13. Stop complaining. Most people don't care about your problems; some are happy you have them. Complaining only serves to keep negatives at the center of your life.
  14. Your aspirations mean nothing. Well, they mean nothing if you don't make an effort to realize them. Take action to get the things you want.
  15. Ambition can be a killer. I hate to break it to you, but you aren't going to be Number One in everything you do. Breathe, and be satisfied, with the act of living today. Don't let blind ambition cause you to lose sight of what is important. Savour all of life's moments, even the bad ones, because you only get so many and you may wish you had paid more attention.
  16. Take care of yourself. You aren't much use to yourself or anyone else if you don't. Looking out for your health and happiness is not the same as being selfish. This is fundamental.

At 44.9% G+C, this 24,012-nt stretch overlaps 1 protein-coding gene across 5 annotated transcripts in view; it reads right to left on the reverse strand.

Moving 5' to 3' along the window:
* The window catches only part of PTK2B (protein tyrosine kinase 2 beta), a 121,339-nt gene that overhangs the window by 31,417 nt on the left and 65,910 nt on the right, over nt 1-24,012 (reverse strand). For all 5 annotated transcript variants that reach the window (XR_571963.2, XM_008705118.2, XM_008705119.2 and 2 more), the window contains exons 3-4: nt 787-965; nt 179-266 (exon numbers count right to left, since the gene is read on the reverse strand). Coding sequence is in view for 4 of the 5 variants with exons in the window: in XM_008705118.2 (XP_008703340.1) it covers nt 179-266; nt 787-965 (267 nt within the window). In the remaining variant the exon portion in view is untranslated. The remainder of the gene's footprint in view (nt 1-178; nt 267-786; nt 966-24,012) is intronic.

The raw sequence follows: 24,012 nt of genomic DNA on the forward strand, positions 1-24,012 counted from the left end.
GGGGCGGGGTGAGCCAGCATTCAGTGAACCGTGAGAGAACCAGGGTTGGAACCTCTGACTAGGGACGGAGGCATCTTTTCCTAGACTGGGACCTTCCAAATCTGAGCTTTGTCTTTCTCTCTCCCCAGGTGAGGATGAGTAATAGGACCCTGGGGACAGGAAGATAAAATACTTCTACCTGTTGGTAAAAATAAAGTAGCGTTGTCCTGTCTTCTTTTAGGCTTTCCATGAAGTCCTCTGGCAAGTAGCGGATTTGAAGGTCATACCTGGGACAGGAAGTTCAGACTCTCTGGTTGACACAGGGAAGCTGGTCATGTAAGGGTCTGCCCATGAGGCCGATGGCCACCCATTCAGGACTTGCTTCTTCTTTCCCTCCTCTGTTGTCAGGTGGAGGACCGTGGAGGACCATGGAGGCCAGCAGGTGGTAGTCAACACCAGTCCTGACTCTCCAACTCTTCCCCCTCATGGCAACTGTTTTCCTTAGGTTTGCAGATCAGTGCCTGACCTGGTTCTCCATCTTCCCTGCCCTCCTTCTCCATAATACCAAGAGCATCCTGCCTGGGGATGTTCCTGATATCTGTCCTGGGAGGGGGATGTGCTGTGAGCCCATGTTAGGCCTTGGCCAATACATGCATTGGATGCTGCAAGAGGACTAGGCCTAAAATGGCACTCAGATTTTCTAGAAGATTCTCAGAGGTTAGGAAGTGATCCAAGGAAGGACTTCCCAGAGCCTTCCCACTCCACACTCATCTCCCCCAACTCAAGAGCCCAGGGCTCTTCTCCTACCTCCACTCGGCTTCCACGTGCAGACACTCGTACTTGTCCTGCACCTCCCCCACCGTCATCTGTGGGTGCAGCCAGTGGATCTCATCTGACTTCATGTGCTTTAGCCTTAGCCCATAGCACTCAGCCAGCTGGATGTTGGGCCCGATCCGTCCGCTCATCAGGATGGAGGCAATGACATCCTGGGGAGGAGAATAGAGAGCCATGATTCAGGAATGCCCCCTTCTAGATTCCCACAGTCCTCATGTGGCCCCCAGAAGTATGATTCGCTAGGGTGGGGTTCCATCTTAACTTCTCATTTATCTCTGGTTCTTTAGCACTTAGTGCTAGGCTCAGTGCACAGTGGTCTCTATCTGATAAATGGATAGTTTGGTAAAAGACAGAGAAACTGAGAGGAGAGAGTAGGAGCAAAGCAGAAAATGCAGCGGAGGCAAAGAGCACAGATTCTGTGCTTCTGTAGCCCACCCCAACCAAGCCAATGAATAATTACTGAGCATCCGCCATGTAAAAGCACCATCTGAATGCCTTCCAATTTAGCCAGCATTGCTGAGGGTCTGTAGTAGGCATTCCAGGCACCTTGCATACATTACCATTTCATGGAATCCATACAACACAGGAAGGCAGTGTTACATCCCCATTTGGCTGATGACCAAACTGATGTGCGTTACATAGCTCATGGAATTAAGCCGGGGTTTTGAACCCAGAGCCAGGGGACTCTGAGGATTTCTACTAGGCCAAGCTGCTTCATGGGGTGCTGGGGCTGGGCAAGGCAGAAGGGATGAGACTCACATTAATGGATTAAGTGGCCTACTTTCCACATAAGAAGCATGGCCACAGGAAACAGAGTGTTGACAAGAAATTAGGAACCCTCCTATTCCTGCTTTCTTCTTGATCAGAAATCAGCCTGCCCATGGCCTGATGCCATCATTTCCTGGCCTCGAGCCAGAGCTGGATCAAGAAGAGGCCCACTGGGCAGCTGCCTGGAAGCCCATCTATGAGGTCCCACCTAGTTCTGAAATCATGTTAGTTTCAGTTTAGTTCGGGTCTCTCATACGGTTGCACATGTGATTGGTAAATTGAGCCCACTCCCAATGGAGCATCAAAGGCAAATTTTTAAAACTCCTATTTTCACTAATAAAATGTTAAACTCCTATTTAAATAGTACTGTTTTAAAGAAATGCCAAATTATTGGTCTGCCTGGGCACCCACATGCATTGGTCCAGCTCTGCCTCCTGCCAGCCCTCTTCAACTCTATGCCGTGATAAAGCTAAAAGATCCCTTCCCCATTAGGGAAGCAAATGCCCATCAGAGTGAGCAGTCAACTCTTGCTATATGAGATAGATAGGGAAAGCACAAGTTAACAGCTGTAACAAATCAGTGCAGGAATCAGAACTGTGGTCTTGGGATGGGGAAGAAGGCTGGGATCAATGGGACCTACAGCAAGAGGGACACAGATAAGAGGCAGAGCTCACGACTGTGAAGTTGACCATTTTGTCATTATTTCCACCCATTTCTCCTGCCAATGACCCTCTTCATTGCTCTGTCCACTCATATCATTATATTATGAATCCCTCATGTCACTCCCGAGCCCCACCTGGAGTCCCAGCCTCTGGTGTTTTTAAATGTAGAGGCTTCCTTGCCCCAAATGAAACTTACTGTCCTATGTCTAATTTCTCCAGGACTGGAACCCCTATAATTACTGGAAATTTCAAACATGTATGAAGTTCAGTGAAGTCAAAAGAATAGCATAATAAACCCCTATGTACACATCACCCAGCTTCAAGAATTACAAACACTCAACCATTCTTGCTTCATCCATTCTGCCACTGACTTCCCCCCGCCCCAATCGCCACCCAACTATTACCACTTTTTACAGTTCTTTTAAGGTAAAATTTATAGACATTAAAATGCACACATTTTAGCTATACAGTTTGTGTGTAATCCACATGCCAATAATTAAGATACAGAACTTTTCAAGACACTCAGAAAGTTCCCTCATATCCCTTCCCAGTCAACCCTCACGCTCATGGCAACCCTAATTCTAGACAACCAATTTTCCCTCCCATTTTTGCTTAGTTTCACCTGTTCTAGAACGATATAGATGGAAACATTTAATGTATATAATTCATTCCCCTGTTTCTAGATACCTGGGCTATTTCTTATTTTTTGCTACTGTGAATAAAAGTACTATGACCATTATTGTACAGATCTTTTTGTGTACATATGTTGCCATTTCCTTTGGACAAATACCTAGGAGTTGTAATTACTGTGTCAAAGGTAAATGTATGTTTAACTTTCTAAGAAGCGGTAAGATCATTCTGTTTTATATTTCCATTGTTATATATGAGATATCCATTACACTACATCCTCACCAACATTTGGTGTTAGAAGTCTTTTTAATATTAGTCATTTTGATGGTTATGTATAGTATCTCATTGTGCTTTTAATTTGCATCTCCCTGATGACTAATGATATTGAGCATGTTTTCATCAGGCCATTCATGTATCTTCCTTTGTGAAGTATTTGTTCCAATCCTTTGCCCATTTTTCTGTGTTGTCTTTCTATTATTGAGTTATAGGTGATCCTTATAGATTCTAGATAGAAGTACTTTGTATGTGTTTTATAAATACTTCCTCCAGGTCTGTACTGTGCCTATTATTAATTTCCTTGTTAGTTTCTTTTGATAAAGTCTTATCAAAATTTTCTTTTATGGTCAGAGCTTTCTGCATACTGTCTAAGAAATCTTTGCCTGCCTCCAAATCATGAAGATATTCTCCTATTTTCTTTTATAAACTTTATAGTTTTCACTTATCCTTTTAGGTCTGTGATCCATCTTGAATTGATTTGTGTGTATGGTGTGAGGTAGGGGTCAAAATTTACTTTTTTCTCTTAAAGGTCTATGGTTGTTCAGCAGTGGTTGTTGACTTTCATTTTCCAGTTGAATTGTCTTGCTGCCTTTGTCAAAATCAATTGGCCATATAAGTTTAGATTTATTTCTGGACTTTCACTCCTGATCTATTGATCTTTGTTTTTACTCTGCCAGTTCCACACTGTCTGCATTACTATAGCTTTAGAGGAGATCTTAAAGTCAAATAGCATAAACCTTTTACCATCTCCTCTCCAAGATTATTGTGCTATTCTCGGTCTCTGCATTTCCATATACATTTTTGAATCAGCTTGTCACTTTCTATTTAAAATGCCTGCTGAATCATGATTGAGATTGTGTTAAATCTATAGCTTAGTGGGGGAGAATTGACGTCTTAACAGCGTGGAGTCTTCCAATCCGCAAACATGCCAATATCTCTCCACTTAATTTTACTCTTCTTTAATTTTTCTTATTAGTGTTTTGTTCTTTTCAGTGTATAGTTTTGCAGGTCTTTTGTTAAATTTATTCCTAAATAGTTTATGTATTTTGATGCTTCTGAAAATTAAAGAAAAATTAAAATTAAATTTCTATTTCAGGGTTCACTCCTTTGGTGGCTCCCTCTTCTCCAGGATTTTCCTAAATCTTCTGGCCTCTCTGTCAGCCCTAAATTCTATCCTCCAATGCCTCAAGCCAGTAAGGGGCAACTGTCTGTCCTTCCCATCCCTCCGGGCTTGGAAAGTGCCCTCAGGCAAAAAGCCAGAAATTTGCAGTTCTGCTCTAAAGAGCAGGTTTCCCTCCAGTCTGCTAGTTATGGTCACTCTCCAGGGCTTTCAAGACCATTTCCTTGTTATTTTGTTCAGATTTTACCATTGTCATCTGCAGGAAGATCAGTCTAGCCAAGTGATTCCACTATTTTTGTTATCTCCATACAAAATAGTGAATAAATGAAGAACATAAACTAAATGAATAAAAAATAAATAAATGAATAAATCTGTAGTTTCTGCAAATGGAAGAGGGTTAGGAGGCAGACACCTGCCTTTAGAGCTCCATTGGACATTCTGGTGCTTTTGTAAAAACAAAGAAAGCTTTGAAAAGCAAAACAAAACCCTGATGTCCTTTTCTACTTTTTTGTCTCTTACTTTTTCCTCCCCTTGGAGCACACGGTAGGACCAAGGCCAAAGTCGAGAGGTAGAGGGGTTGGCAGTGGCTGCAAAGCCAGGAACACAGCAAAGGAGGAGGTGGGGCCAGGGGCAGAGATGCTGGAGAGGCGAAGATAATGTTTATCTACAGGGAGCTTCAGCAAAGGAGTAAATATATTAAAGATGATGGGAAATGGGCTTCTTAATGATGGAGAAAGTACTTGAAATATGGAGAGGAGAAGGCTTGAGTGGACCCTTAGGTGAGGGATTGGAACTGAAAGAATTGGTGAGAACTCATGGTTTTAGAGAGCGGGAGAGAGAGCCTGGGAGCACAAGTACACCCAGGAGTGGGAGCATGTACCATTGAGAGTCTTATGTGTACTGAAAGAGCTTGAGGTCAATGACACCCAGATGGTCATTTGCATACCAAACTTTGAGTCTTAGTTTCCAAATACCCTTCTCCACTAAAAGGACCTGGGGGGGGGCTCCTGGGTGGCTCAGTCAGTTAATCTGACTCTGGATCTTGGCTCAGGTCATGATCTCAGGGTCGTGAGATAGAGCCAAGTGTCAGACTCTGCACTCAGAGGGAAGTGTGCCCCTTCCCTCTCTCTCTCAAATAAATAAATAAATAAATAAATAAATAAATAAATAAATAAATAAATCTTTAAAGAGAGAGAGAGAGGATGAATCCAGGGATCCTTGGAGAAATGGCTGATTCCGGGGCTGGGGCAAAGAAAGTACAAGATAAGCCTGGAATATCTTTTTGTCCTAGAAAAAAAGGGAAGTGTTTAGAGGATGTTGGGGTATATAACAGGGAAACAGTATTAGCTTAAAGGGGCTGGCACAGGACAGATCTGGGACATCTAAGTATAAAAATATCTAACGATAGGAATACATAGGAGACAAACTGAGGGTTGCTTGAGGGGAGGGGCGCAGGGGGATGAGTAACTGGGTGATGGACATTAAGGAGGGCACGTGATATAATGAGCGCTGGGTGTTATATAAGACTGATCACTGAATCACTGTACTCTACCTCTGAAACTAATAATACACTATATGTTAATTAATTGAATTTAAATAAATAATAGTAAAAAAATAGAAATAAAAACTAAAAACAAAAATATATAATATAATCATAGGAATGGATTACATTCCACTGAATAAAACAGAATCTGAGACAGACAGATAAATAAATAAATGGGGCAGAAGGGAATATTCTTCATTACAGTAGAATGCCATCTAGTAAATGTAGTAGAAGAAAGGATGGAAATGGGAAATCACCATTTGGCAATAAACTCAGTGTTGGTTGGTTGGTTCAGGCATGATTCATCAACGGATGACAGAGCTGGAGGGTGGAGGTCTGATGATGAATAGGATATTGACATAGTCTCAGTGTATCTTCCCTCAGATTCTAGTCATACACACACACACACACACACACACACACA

17. It is okay to fail. Failure is part of life even in retirement. Failure teaches valuable lessons. In fact, we learn more from our failures than our successes. Expect success, but don't worry about it too much. It is the journey that matters.
  18. You don't have to wait for an apology to forgive.We have all been wronged at one time or another. Waiting for an apology from someone who may never give offer one is a waste of life. Who cares? Hell, if this is a gray area and it’s possible the other person is waiting for an apology from you, apologize first. What does it matter? Life is too precious to play those kind of games.
  19. Negativity wastes life. Being positive and optimistic in the present has a favorable impact on the future. Yes, bad things happen, but so do good ones, and we tend to steer toward the things on which concentrate.